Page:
On Monday morning, Nov. 11, the planet Mercury will transit across the face of the sun and become visible as a small black dot as it passes between the sun and Earth.
The transit begins at 5:35 a.m. Mountain time, 1 hour and 15 minutes before local sunrise at 6:50 a.m. The transit ends at 11:04 a.m., when Mercury finishes crossing the sun and disappears from view.
Mercury averages about 13 solar transits every century, so the next transit will occur in the year 2032, 13 years from now.
The best and safest way to see transits is to project a solar image through telescopes or binoculars onto a flat white surface.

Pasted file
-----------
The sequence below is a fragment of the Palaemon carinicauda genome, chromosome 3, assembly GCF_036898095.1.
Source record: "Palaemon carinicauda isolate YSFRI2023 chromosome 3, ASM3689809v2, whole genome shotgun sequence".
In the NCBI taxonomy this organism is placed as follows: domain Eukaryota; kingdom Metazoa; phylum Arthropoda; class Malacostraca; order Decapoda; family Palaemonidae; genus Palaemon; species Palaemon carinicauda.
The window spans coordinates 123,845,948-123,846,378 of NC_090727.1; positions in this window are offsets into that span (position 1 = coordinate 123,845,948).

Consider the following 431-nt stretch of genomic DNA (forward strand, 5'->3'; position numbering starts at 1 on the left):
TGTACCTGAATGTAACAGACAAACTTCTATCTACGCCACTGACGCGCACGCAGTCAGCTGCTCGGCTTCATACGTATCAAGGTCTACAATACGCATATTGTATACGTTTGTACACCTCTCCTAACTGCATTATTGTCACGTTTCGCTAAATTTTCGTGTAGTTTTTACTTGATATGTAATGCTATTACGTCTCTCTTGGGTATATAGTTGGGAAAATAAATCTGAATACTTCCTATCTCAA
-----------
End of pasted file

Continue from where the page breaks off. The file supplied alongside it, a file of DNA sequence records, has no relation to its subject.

It is extremely dangerous to look directly at the sun through instrument eyepieces because concentrated solar rays can damage your eyes instantly and even blind you. Only proper solar filters attached to instruments would allow safe direct viewing.
Local weather should cooperate and provide clear skies Monday for viewing.
The San Juan College Planetarium will host a viewing from 9 to 11 a.m. Monday, in the San Juan College courtyard between the planetarium and the Little Theater, 4601 College Blvd., Farmington.
Jim Andrus is a weather watcher for the National Weather Service. He lives in Cortez.